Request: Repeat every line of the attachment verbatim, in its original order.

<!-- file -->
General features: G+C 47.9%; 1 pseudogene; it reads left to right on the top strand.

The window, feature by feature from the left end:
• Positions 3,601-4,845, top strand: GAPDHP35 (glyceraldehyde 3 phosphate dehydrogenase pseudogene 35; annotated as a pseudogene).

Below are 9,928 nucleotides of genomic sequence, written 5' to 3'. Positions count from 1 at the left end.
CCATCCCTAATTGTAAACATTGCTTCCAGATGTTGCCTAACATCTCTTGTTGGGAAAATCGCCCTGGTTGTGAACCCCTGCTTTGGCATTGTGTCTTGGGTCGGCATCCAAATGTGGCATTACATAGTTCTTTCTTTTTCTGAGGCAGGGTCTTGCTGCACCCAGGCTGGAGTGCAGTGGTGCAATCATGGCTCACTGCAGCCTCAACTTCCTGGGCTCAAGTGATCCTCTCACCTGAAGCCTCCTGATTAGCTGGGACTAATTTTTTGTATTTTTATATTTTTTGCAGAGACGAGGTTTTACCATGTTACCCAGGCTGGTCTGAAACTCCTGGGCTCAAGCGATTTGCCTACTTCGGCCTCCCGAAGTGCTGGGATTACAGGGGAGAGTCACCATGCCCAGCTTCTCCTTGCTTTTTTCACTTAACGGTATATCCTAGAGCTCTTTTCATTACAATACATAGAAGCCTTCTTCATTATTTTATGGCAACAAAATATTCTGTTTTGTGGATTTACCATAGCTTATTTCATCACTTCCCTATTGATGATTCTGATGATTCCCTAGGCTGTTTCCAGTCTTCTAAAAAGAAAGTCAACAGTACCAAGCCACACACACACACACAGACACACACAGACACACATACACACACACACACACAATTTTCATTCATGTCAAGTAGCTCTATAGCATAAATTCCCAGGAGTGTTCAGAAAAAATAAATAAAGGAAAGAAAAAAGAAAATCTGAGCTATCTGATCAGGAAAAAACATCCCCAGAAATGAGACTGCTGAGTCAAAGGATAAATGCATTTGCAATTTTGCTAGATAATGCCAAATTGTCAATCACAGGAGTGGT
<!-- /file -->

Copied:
General features: G+C 47.9%; 1 pseudogene; it reads left to right on the top strand.

The window, feature by feature from the left end:
• Positions 3,601-4,845, top strand: GAPDHP35 (glyceraldehyde 3 phosphate dehydrogenase pseudogene 35; annotated as a pseudogene).

Below are 9,928 nucleotides of genomic sequence, written 5' to 3'. Positions count from 1 at the left end.
CCATCCCTAATTGTAAACATTGCTTCCAGATGTTGCCTAACATCTCTTGTTGGGAAAATCGCCCTGGTTGTGAACCCCTGCTTTGGCATTGTGTCTTGGGTCGGCATCCAAATGTGGCATTACATAGTTCTTTCTTTTTCTGAGGCAGGGTCTTGCTGCACCCAGGCTGGAGTGCAGTGGTGCAATCATGGCTCACTGCAGCCTCAACTTCCTGGGCTCAAGTGATCCTCTCACCTGAAGCCTCCTGATTAGCTGGGACTAATTTTTTGTATTTTTATATTTTTTGCAGAGACGAGGTTTTACCATGTTACCCAGGCTGGTCTGAAACTCCTGGGCTCAAGCGATTTGCCTACTTCGGCCTCCCGAAGTGCTGGGATTACAGGGGAGAGTCACCATGCCCAGCTTCTCCTTGCTTTTTTCACTTAACGGTATATCCTAGAGCTCTTTTCATTACAATACATAGAAGCCTTCTTCATTATTTTATGGCAACAAAATATTCTGTTTTGTGGATTTACCATAGCTTATTTCATCACTTCCCTATTGATGATTCTGATGATTCCCTAGGCTGTTTCCAGTCTTCTAAAAAGAAAGTCAACAGTACCAAGCCACACACACACACACAGACACACACAGACACACATACACACACACACACACAATTTTCATTCATGTCAAGTAGCTCTATAGCATAAATTCCCAGGAGTGTTCAGAAAAAATAAATAAAGGAAAGAAAAAAGAAAATCTGAGCTATCTGATCAGGAAAAAACATCCCCAGAAATGAGACTGCTGAGTCAAAGGATAAATGCATTTGCAATTTTGCTAGATAATGCCAAATTGTCAATCACAGGAGTGGT